|کد مقاله||کد نشریه||سال انتشار||مقاله انگلیسی||ترجمه فارسی||نسخه تمام متن|
|4938166||1434713||2018||14 صفحه PDF||سفارش دهید||دانلود کنید|
- CoC associated with higher teacher ratings of child self-control, initiative, and attachment while in infant-toddler rooms.
- CoC associated with fewer teacher-rated behavioral concerns while children were enrolled in infant-toddler classrooms.
- No consistent relation of CoC with preschool teachers' ratings of self-control, initiative, attachment or language at age 3.
- Findings do not provide clear support for CoC, but suggest a need for additional research.
- Future research needed to fully examine associations with child outcomes and impacts on teachers, families, and peers.
Ensuring that young children, especially infants and toddlers, experience consistency in child care providers over time is a practice endorsed by multiple professional organizations. This practice, commonly referred to as continuity of care (CoC), is recommended for center-based group settings to provide infants and toddlers with the sensitive, responsive care needed to promote early development. Despite widespread endorsement, there has been limited empirical examination of CoC. This study examines the extent to which CoC experienced in infant-toddler center-based care is associated with social-emotional and language development. Associations of CoC with children's social-emotional development during the infant-toddler period and with later social-emotional and language outcomes at age 3 were investigated in a large sample of children attending high-quality early childhood programs designed for young children growing up in poverty. During the infant-toddler years, CoC was related to higher teacher ratings of self-control, initiative, and attachment, and lower ratings of behavior concerns. In addition, a classroom qualityÂ ÃÂ CoC interaction indicated that CoC differences were larger in higher, than lower, quality infant-toddler classrooms. In contrast, CoC in infant-toddler classrooms was not related to rates of change in teacher ratings of social skills during the infant-toddler years nor to children's vocabulary development or ratings of social skills after they transitioned to preschool. Neither were there qualityÂ ÃÂ CoC interactions at preschool. These findings do not provide clear support for the current widespread recommendations for CoC, but suggest a need for additional research. The need for future research to more fully understand associations with child outcomes as well as to examine potential impacts of CoC on teachers, families, and peers is highlighted.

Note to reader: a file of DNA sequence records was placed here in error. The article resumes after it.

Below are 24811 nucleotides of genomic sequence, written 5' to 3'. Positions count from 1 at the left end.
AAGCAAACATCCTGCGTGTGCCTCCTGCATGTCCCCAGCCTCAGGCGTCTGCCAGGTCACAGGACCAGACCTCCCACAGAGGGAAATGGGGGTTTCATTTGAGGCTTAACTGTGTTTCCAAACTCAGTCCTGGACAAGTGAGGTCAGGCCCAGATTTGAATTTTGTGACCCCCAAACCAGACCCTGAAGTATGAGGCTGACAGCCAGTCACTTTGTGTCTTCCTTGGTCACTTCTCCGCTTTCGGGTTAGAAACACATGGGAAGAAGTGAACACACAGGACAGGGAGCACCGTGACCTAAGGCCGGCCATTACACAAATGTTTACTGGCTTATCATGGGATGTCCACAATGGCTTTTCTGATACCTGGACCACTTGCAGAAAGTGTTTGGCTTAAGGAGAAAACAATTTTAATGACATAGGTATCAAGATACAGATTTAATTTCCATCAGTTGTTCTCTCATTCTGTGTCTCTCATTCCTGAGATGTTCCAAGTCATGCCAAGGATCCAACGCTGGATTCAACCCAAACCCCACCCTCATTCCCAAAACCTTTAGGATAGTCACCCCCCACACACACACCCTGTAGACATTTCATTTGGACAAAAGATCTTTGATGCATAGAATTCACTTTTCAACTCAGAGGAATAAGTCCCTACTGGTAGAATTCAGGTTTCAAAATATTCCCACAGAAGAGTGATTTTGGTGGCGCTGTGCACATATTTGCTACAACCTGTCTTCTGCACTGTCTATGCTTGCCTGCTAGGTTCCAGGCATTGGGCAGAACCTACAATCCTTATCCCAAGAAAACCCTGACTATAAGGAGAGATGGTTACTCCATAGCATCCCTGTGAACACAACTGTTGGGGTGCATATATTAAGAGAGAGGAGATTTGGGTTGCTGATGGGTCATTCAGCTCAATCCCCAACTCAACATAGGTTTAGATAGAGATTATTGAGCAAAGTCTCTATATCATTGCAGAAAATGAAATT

Journal: Early Childhood Research Quarterly - Volume 42, 1st Quarter 2018, Pages 105-118